Or it may have been rediscovering writer Chris Claremont’s legendary 16-year run on Uncanny X-Men, whose freaky inventiveness and compassion for its cast of mutants and outcasts made it the comics equivalent of David Bowie’s career. Then there was the joy of reading Ryan North and Erica Henderson’s disarmingly tender The Unbeatable Squirrel Girl series with my son. Its protagonist has the “proportional speed and strength of a squirrel”, but her real power is a knack for creative nonviolent conflict resolution, a rare quality in a superhero.
The low point was definitely the week and a half I spent locking myself into a New York apartment, forcing myself to plough through 30 years of the blood-drenched adventures of my least favourite character, the Punisher, who has so far slaughtered upwards of 1,000 drug dealers, security guards and the like. (I counted.)
I also developed a fascination with the extremely minor 1961 series Linda Carter, Student Nurse. It is not good, by any reasonable standard, but it is remarkable as an example of Marvel’s forgotten titles from the 60s about ordinary young women, and how their characters and tone were absorbed into the superhero line. Its protagonist turned up again a decade later, in the cast of the even shorter-lived Night Nurse, and again in the 2000s as a nurse who runs a secret medical clinic for injured superheroes. For a while, she also dated Doctor Strange, the Sorcerer Supreme, who lived in New York’s Greenwich Village and is due to appear on screens this year, in Doctor Strange in the Multiverse of Madness.
I saved myself a fine dessert: the last title I checked off my spreadsheet was Thunderbolts, the long-running, constantly mutating, gleefully perverse series about a team of supervillains masquerading as heroes, who do very good things for very bad reasons.
As I had hoped, I gradually got a sense of the grand, accidental shape of the Marvel story and the way it reflected its times. Once you see Iron Man as a 60-year running commentary on the US’s military-industrial complex, you cannot unsee it – from the protesters picketing Tony Stark’s weapons plant in the 1970s to the drone technology he deploys in the 2000s. I noticed Black Panther’s curious history, how the gorgeous concept of Wakanda, his African home, evolved from dozens of writers and artists improvising on each other’s inventions over decades: from the Afro-technological utopia of that fictional nation’s first appearance in 1966, to the political intrigue added in the 1970s, and the regional factions that debuted in the late 1990s.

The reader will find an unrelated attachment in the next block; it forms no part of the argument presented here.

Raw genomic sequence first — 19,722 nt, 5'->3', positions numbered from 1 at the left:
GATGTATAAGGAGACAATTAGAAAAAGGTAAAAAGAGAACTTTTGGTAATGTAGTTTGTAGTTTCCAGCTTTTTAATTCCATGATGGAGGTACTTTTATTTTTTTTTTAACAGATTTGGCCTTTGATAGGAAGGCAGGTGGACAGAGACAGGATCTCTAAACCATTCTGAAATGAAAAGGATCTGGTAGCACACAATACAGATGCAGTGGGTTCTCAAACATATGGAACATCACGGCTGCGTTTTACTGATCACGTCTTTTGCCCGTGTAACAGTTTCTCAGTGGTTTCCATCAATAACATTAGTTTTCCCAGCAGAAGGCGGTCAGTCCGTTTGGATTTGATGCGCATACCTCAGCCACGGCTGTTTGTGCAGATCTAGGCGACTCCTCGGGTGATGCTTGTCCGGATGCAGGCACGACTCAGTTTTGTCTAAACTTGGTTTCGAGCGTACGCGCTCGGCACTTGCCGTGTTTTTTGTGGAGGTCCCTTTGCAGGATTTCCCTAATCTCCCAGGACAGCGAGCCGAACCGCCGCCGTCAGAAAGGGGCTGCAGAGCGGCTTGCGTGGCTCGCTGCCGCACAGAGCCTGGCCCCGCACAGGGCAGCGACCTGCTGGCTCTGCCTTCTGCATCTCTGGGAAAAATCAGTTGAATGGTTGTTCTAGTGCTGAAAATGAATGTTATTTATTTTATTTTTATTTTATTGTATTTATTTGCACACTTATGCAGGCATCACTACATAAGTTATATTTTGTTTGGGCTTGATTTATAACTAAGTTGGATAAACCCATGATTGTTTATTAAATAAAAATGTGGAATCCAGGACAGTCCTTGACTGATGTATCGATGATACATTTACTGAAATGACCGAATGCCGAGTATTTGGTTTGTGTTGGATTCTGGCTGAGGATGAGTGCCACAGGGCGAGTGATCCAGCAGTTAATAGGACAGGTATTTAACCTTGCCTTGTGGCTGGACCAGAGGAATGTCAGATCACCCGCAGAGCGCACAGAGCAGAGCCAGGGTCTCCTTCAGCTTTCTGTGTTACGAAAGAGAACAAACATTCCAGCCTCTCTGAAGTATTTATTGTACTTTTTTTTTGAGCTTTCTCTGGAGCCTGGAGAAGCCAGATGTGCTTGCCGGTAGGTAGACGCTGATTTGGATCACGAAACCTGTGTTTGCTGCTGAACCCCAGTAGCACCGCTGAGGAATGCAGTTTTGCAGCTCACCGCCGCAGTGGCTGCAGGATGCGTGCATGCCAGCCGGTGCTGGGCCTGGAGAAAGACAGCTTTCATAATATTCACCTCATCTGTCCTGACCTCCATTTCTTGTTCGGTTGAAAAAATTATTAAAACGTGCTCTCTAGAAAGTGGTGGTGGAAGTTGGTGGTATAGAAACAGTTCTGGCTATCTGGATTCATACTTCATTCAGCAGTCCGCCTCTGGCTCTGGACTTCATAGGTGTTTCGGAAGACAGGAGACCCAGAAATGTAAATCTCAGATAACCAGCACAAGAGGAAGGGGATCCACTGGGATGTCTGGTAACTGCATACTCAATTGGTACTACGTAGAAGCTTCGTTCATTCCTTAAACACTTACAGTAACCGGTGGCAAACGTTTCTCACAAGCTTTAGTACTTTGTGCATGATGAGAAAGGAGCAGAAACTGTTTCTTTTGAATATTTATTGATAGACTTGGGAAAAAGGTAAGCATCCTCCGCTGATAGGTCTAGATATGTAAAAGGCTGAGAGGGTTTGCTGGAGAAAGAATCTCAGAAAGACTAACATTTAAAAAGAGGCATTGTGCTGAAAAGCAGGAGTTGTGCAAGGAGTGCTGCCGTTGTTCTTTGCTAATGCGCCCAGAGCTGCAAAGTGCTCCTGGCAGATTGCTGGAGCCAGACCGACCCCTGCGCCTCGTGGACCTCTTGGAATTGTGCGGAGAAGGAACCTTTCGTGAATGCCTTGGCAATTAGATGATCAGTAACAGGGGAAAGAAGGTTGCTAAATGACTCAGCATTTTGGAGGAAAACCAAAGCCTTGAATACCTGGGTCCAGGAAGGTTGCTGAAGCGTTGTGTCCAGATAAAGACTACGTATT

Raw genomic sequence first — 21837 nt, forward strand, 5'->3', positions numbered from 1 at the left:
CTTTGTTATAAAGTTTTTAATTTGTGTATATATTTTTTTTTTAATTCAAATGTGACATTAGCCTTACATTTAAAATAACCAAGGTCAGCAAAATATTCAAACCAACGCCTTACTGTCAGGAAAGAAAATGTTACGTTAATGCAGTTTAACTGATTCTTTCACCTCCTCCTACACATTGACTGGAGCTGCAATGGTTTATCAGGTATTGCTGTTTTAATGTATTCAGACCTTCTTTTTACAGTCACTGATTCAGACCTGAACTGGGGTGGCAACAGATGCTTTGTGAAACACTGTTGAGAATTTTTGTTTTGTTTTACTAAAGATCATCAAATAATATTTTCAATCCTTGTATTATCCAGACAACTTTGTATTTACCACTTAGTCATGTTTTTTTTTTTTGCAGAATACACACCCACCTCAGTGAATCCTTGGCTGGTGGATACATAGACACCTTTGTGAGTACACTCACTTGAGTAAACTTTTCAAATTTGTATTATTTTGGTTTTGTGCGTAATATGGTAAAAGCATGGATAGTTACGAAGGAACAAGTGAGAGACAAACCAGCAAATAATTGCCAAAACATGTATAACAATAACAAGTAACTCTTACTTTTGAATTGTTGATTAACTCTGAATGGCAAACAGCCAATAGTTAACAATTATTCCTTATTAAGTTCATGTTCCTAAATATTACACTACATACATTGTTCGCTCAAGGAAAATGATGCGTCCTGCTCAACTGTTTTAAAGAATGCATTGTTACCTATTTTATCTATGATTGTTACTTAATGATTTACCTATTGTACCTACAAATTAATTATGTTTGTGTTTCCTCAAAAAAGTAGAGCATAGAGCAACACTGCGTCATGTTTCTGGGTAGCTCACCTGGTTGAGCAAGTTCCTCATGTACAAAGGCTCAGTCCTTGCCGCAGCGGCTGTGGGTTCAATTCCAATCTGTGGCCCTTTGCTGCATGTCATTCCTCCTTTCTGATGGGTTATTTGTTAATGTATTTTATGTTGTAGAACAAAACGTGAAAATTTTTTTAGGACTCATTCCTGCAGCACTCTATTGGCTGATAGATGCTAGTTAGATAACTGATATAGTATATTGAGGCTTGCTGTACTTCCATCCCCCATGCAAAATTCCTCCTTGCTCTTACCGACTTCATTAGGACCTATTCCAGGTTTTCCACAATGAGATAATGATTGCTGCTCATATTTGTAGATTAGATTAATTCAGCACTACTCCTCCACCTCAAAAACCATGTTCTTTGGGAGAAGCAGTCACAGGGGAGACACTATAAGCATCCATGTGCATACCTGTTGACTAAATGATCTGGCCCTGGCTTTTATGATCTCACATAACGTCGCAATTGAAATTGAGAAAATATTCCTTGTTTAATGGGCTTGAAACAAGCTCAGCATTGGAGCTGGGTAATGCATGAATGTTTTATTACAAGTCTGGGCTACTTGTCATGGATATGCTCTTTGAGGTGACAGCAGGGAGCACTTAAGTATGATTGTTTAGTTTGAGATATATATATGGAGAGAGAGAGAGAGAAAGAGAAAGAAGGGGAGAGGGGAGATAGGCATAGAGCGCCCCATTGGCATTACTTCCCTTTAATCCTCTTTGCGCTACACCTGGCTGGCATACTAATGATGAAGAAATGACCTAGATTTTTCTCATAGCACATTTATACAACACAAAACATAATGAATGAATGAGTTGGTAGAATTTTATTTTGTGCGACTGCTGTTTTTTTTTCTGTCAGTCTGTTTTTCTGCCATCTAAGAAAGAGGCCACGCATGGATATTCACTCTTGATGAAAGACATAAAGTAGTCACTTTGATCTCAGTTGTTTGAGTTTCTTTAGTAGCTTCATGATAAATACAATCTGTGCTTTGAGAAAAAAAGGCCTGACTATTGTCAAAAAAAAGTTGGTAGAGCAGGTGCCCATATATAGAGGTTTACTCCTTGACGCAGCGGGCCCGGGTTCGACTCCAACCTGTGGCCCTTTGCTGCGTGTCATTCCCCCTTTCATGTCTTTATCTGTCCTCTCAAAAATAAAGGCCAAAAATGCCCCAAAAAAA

The writing process also took longer than I had figured it would: turns out it is not easy to get a solid grip on a story more than half a million pages long. After finishing an initial version, I ended up scrapping it almost completely and starting over. What made everything eventually click was realising that I could be a tour guide for readers.
The last stage of writing went painfully slowly, during the awful months when the pandemic overlapped with Donald Trump’s presidency. But my immersion in the Marvel story had become a useful lens, even in that moment. It became clear that Dark Reign, with its interlinked storylines that appeared in 2009, had been unnervingly prescient, both about what a totalitarian monster rising to power in the US might look like (in this case, the ultra-wealthy, mediagenic, murderously cruel Norman Osborn, AKA Spider-Man’s old archenemy the Green Goblin) and about what might bring him down (the reunion of a fractured coalition, here in the form of the Avengers, as well as some smart reportage).
I refuse to claim that there is some kind of canon of essential issues that everyone can enjoy. There is no such thing. What I can do is offer pathways into the mountain of Marvel, and suggest perspectives from which that enormous story can offer the joy for which it was designed: a 1966 issue of Fantastic Four that shows the frantic inventiveness of Jack Kirby and Lee in their golden era; a decades-spanning cluster of Thor and Loki comics that provide an ingenious meditation on fiction, myth and lies; a set of Vietnam war-era issues that chart the evolution of Marvel’s relationship to politics. You want to know my favourite characters? I am not going to tell you, because it doesn’t matter. What I care about is giving you the tools to find your own.
All of the Marvels by Douglas Wolk is published by Profile Books